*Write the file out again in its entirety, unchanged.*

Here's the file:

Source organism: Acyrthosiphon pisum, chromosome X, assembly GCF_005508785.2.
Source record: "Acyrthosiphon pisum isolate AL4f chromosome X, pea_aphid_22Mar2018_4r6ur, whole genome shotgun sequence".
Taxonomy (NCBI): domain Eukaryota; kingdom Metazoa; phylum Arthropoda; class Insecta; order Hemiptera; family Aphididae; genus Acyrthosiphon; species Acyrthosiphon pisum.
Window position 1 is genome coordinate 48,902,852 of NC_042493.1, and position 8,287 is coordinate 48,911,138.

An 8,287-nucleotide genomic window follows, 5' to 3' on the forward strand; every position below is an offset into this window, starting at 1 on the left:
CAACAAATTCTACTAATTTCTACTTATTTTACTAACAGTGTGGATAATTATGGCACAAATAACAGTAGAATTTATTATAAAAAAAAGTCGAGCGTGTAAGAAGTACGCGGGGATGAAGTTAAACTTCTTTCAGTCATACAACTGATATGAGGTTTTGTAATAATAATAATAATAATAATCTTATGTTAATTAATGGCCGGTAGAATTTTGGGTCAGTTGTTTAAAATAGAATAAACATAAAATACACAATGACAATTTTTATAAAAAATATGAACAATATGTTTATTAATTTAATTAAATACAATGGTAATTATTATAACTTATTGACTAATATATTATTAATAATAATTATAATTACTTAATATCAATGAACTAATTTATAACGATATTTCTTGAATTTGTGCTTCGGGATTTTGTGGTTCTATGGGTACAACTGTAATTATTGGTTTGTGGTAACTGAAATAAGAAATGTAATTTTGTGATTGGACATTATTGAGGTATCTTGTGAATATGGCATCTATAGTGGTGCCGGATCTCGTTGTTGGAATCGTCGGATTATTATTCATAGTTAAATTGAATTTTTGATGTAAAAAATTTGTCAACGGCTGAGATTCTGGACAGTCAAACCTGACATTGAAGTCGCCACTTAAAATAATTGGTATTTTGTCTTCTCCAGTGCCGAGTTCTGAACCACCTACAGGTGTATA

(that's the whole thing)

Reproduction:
Source organism: Acyrthosiphon pisum, chromosome X, assembly GCF_005508785.2.
Source record: "Acyrthosiphon pisum isolate AL4f chromosome X, pea_aphid_22Mar2018_4r6ur, whole genome shotgun sequence".
Taxonomy (NCBI): domain Eukaryota; kingdom Metazoa; phylum Arthropoda; class Insecta; order Hemiptera; family Aphididae; genus Acyrthosiphon; species Acyrthosiphon pisum.
Window position 1 is genome coordinate 48,902,852 of NC_042493.1, and position 8,287 is coordinate 48,911,138.

An 8,287-nucleotide genomic window follows, 5' to 3' on the forward strand; every position below is an offset into this window, starting at 1 on the left:
CAACAAATTCTACTAATTTCTACTTATTTTACTAACAGTGTGGATAATTATGGCACAAATAACAGTAGAATTTATTATAAAAAAAAGTCGAGCGTGTAAGAAGTACGCGGGGATGAAGTTAAACTTCTTTCAGTCATACAACTGATATGAGGTTTTGTAATAATAATAATAATAATAATCTTATGTTAATTAATGGCCGGTAGAATTTTGGGTCAGTTGTTTAAAATAGAATAAACATAAAATACACAATGACAATTTTTATAAAAAATATGAACAATATGTTTATTAATTTAATTAAATACAATGGTAATTATTATAACTTATTGACTAATATATTATTAATAATAATTATAATTACTTAATATCAATGAACTAATTTATAACGATATTTCTTGAATTTGTGCTTCGGGATTTTGTGGTTCTATGGGTACAACTGTAATTATTGGTTTGTGGTAACTGAAATAAGAAATGTAATTTTGTGATTGGACATTATTGAGGTATCTTGTGAATATGGCATCTATAGTGGTGCCGGATCTCGTTGTTGGAATCGTCGGATTATTATTCATAGTTAAATTGAATTTTTGATGTAAAAAATTTGTCAACGGCTGAGATTCTGGACAGTCAAACCTGACATTGAAGTCGCCACTTAAAATAATTGGTATTTTGTCTTCTCCAGTGCCGAGTTCTGAACCACCTACAGGTGTATA